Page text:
Power failure, COVID-19 outbreak and production shut-in at various crude oil terminals prevented the production of 3.31 million barrels of oil valued at about N88.76bn in one month.
Updates on key setbacks that affected oil production in the month of March 2021, as posted by the Nigerian National Petroleum Corporation on its website on Monday, showed that power failure alone stalled the production of one million barrels of oil.
Further analysis of the report showed that a total of 500 vandalised pipeline points were recorded between March 2020 and March 2021.
On crude oil losses, figures from the oil firm indicated that the Bonga Terminal lost the highest volume of crude oil (one million barrels), followed by the Forcados Terminal (720,000 barrels).
The Abo, Egina and Bonny terminals also recorded crude oil losses, as they could not produce 400,000 barrels, 600,000 barrels and 590,000 barrels respectively.
Industry figures on the price of Brent, the crude against which Nigeria’s oil is priced, showed that the average cost of the commodity in March this year was $65.41 per barrel.
Therefore, for the 3,310,000 barrels of crude oil that was not produced during the review month, Nigeria lost about $216.51m (N88.768bn at the official N410/$ exchange rate).
Explaining the setbacks that affected crude oil production in the latest report, the corporation stated that at the Forcados Terminal, injection into the facility was curtailed due to repairs at Oteghele, Eresiggbere and Chanomi/Odid.
It added that receipts were curtailed at Forcados due to leaks observed along the Trans Forcados Pipeline and subsequent repairs of the TFP.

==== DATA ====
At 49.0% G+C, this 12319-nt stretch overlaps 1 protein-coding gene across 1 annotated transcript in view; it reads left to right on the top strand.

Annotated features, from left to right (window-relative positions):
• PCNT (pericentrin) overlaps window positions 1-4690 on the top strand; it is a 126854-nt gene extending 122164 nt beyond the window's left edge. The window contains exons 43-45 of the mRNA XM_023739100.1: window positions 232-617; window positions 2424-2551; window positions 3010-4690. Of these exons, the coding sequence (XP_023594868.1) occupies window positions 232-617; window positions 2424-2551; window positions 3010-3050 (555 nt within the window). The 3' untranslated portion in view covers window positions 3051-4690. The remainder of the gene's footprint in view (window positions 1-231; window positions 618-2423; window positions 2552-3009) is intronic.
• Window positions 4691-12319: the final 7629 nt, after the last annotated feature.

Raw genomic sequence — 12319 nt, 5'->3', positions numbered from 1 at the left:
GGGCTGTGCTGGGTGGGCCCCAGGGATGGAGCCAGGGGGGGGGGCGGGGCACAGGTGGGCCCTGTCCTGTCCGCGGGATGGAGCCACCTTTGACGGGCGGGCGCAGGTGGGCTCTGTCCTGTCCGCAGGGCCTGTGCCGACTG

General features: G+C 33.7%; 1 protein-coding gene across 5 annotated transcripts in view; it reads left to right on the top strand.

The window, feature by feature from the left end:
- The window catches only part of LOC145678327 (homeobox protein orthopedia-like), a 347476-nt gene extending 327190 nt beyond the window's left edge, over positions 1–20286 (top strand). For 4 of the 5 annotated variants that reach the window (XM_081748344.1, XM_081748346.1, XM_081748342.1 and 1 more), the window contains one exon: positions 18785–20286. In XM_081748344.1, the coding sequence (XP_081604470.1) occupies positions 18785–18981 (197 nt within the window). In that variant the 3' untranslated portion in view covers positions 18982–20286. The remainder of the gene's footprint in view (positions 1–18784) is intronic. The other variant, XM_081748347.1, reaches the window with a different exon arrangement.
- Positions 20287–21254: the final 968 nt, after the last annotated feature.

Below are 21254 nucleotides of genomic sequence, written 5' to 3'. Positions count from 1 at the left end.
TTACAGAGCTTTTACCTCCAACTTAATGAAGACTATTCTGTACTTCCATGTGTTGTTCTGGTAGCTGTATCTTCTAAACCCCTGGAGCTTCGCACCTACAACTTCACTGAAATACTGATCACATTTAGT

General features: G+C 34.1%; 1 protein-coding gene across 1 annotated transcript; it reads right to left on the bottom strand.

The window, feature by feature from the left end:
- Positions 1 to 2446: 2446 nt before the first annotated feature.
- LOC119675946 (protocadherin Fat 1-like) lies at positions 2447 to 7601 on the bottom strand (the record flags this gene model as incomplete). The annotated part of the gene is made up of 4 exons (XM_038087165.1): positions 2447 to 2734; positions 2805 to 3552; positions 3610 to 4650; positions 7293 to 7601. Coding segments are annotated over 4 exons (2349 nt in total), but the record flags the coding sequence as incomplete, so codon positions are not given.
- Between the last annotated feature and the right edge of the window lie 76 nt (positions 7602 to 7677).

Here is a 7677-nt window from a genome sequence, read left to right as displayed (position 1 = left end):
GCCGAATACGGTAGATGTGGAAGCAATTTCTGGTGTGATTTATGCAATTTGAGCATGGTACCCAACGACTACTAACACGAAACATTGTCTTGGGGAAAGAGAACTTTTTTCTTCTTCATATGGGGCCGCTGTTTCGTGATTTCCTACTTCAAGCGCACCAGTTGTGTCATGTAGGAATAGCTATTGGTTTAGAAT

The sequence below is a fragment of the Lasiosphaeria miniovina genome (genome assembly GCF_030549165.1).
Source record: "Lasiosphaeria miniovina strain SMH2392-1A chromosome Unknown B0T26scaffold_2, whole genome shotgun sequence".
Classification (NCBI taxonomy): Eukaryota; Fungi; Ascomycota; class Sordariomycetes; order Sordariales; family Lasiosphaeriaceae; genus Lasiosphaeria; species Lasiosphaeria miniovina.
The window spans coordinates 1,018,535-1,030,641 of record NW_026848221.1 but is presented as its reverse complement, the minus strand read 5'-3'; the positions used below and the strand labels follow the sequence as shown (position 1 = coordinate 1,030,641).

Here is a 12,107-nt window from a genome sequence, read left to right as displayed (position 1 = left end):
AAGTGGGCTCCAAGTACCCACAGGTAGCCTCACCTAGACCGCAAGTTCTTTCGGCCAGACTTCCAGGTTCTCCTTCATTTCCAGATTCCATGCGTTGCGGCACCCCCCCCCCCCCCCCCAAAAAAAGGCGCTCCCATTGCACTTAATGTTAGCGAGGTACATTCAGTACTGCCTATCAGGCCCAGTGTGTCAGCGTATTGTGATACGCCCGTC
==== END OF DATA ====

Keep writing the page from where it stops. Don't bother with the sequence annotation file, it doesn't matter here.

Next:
“The cumulative loss for the period was 720,000 bbls (barrels),” the oil firm stated.
At the Abo Terminal, it said production shut down occurred due to COVID-19 outbreak at the terminal, as this amounted to a cumulative loss of 400,000 barrels.
On what happened at the Bonga Terminal, the corporation said, “Power outage resulted in a shutdown on January 1. This gave an aggregate loss of 1,000,000 barrels.”
For the Egina Terminal, it stated that there was production shut-in due to pigging activities, resulting in a cumulative loss of production within the period of 600,000 barrels.
At the Bonny Terminal, NNPC said, “Aiteo closed in some wells due to flow line leak and Ohaji was shut down due to leak on Egbema/Assa trunk line. These amounted to aggregate loss of 590,000 barrels.”
On products theft and pipeline security, it stated that these issues had continued to destroy value and put NNPC at disadvantaged competitive position.
“A total of 500 vandalised points have been recorded between March 2020 to March 2021,” the corporation stated.
NNPC’s Group General Manager, Group Public Affairs Division, Kennie Obateru, said the oil firm was in collaboration with the local communities and other stakeholders on how to address the menace.
He said the corporation and its partners had continuously strived to reduce and eventually eliminate pipeline vandalism and other acts that impact negatively on production.